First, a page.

While the Feb. 28 sample is small, I get the same results at the onset of every season these farms are stocked. Over the next few months this will continue around every stocked farm site in the Broughton and likely coast wide. No amount of anti-louse medication fed to the farm salmon appears to reduce sea lice enough. Next year it will be the same, until there are either no wild salmon or there are no salmon farms in juvenile salmon habitat. These are the plain facts based on all available science and European experience. If sea lice are the problem, a devastating collapse of pink and chum salmon will occur in the Broughton again this fall. The sheer senselessness of this is highlighted by the fact that the Heritage Salmon farm in the Burdwood Islands that is almost certainly responsible for the majority of sea lice found at this location, is not even economically viable. “One of British Columbia’s largest fish farming companies went up for sale on Monday as Canadian grocery giant George Weston Ltd. announced plans to dump its money-losing Heritage Salmon operations and has been looking off-and-on for a buyer since 2001.” Vancouver Sun, with Canadian Press and Bloomberg, Feb 15, 2005.
The Stolt farms in the Broughton are also up for sale.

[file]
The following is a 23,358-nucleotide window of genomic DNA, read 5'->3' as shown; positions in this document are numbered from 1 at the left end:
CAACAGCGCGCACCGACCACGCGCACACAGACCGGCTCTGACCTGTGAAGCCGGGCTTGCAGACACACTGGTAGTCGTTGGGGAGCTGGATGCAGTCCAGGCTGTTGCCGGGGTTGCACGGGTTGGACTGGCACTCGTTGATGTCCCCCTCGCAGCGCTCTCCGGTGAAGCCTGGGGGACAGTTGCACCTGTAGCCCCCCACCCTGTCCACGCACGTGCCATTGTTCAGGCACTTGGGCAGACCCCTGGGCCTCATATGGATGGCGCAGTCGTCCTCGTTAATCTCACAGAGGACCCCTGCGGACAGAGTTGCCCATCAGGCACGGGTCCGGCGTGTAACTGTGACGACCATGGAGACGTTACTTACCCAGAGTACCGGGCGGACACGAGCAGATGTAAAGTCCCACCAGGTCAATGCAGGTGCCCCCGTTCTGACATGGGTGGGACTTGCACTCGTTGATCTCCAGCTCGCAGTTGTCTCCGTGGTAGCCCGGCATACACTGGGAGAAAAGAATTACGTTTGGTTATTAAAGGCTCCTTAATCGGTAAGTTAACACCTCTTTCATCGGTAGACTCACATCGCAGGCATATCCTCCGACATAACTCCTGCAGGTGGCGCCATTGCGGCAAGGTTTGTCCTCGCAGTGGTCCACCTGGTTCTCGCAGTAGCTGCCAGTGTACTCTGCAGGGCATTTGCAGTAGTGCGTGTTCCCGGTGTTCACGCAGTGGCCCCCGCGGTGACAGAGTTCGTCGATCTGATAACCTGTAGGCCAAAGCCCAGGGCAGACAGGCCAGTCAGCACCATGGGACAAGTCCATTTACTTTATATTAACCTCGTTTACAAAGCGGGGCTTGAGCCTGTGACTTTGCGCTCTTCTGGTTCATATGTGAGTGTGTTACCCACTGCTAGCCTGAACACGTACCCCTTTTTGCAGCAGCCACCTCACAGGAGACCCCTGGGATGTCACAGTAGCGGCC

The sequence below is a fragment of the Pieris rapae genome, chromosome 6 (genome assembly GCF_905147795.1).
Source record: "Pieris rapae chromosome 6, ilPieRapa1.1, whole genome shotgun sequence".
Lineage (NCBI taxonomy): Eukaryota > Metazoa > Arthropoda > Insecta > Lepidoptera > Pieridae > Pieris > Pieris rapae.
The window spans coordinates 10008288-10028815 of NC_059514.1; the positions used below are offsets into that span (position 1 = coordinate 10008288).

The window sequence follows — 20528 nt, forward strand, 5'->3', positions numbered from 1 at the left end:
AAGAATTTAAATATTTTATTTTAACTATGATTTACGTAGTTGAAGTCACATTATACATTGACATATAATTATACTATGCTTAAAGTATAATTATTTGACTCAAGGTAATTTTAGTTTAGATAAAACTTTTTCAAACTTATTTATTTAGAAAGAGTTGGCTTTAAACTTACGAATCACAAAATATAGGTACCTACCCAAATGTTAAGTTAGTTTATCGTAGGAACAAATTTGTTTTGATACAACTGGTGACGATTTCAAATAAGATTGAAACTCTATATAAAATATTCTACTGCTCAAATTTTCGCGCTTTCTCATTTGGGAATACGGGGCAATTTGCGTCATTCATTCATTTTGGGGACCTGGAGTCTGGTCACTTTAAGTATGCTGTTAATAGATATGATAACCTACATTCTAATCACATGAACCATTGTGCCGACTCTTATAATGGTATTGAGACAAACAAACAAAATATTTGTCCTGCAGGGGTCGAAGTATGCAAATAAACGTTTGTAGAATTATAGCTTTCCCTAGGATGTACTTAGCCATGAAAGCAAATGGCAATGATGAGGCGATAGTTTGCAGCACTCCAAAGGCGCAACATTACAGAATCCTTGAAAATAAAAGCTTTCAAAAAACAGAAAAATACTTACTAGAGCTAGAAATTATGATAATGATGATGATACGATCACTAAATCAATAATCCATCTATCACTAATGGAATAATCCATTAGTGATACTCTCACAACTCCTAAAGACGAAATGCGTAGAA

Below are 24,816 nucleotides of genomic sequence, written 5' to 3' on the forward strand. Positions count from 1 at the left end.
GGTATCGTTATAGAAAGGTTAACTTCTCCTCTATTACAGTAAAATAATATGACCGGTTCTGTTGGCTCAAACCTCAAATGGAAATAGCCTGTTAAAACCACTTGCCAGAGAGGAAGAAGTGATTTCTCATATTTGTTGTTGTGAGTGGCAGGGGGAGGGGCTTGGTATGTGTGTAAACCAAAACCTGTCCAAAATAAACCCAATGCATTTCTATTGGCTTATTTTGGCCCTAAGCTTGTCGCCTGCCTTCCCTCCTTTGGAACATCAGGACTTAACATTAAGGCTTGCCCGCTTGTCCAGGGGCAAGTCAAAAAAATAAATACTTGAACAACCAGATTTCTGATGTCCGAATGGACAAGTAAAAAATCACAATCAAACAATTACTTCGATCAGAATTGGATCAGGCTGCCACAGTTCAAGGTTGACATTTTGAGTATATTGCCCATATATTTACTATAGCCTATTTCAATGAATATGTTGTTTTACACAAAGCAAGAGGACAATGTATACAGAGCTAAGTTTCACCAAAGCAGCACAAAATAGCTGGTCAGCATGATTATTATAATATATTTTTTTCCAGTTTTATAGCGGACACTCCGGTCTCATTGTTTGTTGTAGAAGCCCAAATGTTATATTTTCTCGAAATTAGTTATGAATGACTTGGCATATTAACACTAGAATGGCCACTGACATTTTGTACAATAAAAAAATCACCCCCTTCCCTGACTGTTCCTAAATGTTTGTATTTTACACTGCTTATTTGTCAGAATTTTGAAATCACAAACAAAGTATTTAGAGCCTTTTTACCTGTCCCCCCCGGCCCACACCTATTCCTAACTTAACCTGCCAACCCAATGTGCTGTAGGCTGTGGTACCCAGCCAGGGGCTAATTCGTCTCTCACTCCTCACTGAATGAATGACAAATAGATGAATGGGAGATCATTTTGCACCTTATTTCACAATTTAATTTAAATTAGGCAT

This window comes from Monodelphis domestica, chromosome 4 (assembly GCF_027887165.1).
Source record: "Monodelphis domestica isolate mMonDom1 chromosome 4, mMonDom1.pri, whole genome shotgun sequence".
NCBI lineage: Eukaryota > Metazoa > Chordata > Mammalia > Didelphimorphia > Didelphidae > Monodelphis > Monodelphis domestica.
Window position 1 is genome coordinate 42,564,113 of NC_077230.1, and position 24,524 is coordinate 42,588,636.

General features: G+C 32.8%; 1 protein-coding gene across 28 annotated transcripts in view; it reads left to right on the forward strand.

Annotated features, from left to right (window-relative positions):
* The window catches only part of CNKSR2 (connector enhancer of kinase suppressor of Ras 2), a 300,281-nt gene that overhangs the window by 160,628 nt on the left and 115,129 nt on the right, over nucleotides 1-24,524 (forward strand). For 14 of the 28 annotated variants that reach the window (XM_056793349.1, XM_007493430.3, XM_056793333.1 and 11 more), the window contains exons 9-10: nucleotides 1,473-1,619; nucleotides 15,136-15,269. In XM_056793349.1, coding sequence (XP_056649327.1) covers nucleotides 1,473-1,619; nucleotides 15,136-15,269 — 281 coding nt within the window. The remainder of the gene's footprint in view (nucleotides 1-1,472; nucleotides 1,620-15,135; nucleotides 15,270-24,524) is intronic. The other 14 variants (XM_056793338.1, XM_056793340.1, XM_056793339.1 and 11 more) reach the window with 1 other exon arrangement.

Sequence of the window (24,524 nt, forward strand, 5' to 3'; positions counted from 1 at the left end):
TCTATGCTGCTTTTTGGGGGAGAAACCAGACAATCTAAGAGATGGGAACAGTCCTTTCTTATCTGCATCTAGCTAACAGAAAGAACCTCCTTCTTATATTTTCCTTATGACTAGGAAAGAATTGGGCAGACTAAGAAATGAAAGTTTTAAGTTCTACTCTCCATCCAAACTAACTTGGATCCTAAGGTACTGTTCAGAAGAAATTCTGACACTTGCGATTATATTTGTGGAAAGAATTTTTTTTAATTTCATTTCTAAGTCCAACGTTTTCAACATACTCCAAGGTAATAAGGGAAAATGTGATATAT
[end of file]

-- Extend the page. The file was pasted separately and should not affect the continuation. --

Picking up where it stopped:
When Fisheries and Oceans Canada states this issue is too complex to take action they are terribly misguided. This issue is simple; nature keeps young wild salmon separated from the parasite-carrying older salmon until they are big enough. Salmon farming breaks this natural law by placing massive salmon schools in net pens much too near British Columbia¹s precious salmon rivers. I have studied and published on many aspects of this epidemic since 2001 including; where lice occur coast wide, whether they occur when salmon farms are empty, and if sea lice kill wild salmon. Infestations of salmon lice occur only on juvenile salmon near salmon farms, only when the farms are stocked and it takes very few sea lice to kill a young wild salmon. Moreover my results are in close agreement with similar work everywhere there are salmon farms.
All British Columbians are being dispossessed of their fish, but it is the coastal tourism operators and the fishermen who are already paying this bill. The heartbreaking element to this is that it is entirely preventable. BC could have both farmed and wild salmon, if the farms were removed from juvenile wild salmon habitat. There is absolutely no reason for this wanton destruction of a remarkable resource. As it stands we are losing our wild salmon; the essential bloodstream that infuses this coast with the nutrients that support the diversity of life, including humans. Wild salmon are irreplaceable. We cannot move the Glendale River, or any river, but the farms are anchored and could be moved. We had better be absolutely sure that we never want the 3 million Broughton Pink salmon and all that depends on them from Chinook to grizzles, orca and humans. No hatchery ever made a wild salmon. Once a wild salmon stock is gone, they are gone.
-Alexandra Morton R.P. Bio. Echo Bay, Broughton Archipelago